Electric transport is developing faster than you might think—and that’s good for the climate

QEV has two things in its blood: racing and innovation.

One of its founders was former Formula One driver Adrián Campos, and it still works on racing technology for competitions like Formula E, the electric version of Formula One. But the Barcelona-based company recently turned its attention to a less glamourous vehicle: the minibus. In particular, the diesel-spewing kind found in some of the developing world’s biggest cities.

The idea is simple. QEV develops and provides the complete powertrain (the motor and other components that power and control the vehicle) and battery pack of an electric vehicle. Local bus manufacturers place their new minibus body on top.

“The people who build buses really build bodies on top of structures,” says Miguel Valldecabres, QEV’s chief executive. “We are providing them with a low-cost electric platform that allows them to continue what they are doing today: to put a body on top of a platform.”

In the Philippines, QEV is working with a local partner, Global Electric Transport, on an electric vehicle to replace the country’s iconic jeepney, the colourful minibus that forms the backbone of public transport. The government is phasing out the country’s roughly 220 000 diesel jeepneys, which were originally built out of US military vehicles left over from World War II.

One of the world’s most polluted urban centres, Manila isn’t the only city in the developing world moving to electric. QEV also has an order for 150 bus platforms from Lima, Peru, and has its sights on Malaysia and Indonesia. The European Investment Bank is supporting QEV with a €17 million investment.

Valldecabres says the move toward electric vehicles is happening faster than people think. “It’s not going to be a 10-year transformation,” he says. “It’s going to be a three-year revolution.”

Electric pickup

Revolutions ebb and flow and electric transport is no exception. The industry faces big challenges, namely the high cost of electric vehicles, the lack of charging infrastructure and a limited range of models to tempt consumers. While sales of electric passenger cars are growing rapidly in Europe – sales rose 45% in 2019 – market penetration remains low.

“We started from nowhere, but we are at the point where sales are increasing at a rate close to 50% every year,” says Stéphane Petti, EIB innovative transport specialist. “There is a clear pickup now.”

One way to tip the car market toward electric is to encourage leasing companies to make the switch. Leasing accounts for some 15% of new car sales in Europe. For that reason, the European Investment Bank is supporting ALD Automotive, the largest car leasing firm in Europe, with a €250 million investment to help pay for 15 000 new electric vehicles. ALD plans to increase its fleet of green vehicles from 118 000 in mid-2019 to 200 000 by the end of 2020.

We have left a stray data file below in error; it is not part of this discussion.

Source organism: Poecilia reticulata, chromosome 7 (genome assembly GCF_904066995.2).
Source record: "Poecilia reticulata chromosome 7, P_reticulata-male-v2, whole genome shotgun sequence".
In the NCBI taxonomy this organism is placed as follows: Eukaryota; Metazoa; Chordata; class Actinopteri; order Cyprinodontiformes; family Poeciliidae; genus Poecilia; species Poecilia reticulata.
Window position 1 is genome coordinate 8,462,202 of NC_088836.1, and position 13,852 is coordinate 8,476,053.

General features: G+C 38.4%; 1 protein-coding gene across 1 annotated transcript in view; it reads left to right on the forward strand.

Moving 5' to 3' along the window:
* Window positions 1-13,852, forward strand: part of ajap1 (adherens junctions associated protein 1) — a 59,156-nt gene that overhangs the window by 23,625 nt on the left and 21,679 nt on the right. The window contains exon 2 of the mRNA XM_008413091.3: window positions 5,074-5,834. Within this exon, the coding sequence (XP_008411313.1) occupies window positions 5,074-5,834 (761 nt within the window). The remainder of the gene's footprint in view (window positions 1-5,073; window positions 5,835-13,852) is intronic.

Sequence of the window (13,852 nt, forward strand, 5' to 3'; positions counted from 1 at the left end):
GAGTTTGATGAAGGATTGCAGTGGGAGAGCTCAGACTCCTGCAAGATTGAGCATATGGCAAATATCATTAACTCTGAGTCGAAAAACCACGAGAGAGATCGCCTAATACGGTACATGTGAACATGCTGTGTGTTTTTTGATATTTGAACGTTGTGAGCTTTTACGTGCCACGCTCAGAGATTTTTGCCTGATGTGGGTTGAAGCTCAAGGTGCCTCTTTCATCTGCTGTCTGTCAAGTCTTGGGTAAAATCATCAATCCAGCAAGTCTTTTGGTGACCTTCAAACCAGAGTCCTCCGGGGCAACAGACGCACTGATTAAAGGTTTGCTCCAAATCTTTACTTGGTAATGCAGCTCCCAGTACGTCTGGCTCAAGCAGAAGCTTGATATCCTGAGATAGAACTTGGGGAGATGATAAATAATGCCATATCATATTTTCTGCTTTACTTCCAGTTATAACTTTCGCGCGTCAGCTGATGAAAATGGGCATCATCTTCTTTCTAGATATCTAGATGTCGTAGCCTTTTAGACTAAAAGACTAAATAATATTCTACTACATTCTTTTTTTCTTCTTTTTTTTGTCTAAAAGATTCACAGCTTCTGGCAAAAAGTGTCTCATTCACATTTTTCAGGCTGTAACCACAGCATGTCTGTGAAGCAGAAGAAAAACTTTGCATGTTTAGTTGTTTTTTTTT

For ALD, the move to green vehicles is risky. The business model of leasing companies is highly dependent on the resale or residual value of their cars after the leasing period, but the resale market for electric vehicles is young. “If I purchase a car at €40 000, how much am I going to sell it for? €25 000? €15 000?” Petti says. “If my estimate turns out to be wrong, I can go out of business quite fast.”

Solving the electric puzzle

The electric car market has developed slowly in Europe, compared to other markets, such as China. That lack of development (along with the lack of available infrastructure) has limited the number of electric models available. “For many years, every automaker was doing a small pet project and nothing was picking up speed,” says Aris Pofantis, lead engineer in the EIB’s Innovation and Competitiveness department. Automakers have now realised that in order to meet the carbon dioxide emissions regulations the efforts in electrification need to increase substantially. “Even those carmakers that weren’t so keen on electric are now starting to put a lot of money into it,” Pofantis says.

Petti expects 200 new car models to be released in the next two to three years. “This choice will further accelerate the take-up rate,” he says.

The last part of the electric puzzle, the charging infrastructure, may be the most daunting. The number of charging stations in the European Union has surged, but Europe will still need to radically expand if electric vehicles really take hold.

The European Investment Bank has signed several projects over the past two years with companies such as Allego, Greenway, BeCharge and Enel X to support the deployment of this infrastructure with a total of €200 million. Meeting the EU ambition of one million charging stations by 2025 would require close to €10 billion of investment, Petti says. While €10 billion sounds like a huge amount, it’s “very tiny” compared to the total cost of Europe’s transport infrastructure investment, he says.

Mobility as a service

New shared transport services are popping up every day, and most of them are electric. Even the bike is getting an electric boost. Fazua, a small German company, has developed an electric powertrain for bicycles contained in a single compact unit that weighs only 3.3 kilos. It allows racing bikes to remain sleek, while increasing their mobility. The Bank signed a €12 million loan to Fazua in 2019.

With all the options available to them – shared bikes, scooters, cars and even the pumped-up racing bike that are complementing public transport – younger generations are showing less interest in buying a car than their parents did. To them, a car is a service they pay for, not something they own. “It’s more of a convenience and a practical matter of how do I get myself from A to B,” says Aleksandar Mihajlovic, the EIB loan officer responsible for QEV. “The future is mobility as a service.”

You can read more about how electric transport helps build a decarbonised future.